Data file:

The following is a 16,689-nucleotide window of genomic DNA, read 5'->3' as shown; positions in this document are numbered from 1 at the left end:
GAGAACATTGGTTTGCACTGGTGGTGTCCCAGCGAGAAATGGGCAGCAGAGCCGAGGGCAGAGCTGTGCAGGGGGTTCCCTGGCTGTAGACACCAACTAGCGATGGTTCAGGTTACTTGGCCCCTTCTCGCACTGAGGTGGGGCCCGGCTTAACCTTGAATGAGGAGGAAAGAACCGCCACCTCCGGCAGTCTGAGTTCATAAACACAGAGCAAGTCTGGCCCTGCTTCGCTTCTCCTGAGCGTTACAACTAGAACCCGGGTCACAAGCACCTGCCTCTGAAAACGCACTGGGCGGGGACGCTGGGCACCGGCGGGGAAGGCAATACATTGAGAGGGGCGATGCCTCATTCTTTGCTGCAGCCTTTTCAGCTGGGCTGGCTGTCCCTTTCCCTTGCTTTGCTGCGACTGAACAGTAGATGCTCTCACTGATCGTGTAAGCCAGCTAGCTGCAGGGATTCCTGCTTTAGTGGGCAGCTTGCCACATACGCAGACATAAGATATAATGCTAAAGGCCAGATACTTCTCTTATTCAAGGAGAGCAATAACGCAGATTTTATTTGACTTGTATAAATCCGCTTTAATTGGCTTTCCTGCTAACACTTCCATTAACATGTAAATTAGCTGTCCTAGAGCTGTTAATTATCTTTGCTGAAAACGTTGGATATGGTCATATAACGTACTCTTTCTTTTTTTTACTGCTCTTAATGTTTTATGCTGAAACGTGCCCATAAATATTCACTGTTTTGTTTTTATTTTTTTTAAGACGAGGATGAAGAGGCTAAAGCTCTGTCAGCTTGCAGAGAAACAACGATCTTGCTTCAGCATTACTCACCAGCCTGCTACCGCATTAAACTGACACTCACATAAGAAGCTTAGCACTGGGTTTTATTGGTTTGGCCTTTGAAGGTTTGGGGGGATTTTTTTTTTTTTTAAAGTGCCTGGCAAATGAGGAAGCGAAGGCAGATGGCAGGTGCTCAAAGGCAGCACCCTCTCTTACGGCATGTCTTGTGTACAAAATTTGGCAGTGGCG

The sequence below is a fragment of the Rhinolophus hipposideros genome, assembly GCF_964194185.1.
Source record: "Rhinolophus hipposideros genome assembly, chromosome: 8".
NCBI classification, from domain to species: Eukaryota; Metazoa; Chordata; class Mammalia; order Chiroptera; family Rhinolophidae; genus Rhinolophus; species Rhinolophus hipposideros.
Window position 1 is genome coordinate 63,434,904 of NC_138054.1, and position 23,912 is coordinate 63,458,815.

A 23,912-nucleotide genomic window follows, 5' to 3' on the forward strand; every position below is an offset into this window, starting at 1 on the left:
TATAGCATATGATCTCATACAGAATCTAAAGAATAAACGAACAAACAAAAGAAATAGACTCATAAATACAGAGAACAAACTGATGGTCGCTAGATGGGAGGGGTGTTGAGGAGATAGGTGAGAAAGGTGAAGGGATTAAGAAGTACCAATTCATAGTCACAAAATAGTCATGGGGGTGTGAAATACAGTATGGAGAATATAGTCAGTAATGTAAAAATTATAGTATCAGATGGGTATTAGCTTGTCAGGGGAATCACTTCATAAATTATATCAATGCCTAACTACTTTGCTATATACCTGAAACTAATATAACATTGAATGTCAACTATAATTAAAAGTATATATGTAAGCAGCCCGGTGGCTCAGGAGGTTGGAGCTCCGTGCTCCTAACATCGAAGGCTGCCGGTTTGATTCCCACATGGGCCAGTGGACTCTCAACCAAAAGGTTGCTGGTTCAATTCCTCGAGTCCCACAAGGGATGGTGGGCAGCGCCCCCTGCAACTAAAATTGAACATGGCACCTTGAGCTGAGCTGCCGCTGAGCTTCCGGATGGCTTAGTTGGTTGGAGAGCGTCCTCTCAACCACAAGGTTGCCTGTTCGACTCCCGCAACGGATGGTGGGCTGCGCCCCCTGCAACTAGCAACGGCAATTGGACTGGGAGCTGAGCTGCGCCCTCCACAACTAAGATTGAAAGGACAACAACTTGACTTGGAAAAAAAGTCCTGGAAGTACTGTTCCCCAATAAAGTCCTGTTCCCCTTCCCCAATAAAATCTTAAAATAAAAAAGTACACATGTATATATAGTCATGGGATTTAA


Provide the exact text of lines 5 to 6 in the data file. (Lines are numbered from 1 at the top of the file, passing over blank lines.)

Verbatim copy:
NCBI classification, from domain to species: Eukaryota; Metazoa; Chordata; class Mammalia; order Chiroptera; family Rhinolophidae; genus Rhinolophus; species Rhinolophus hipposideros.
Window position 1 is genome coordinate 63,434,904 of NC_138054.1, and position 23,912 is coordinate 63,458,815.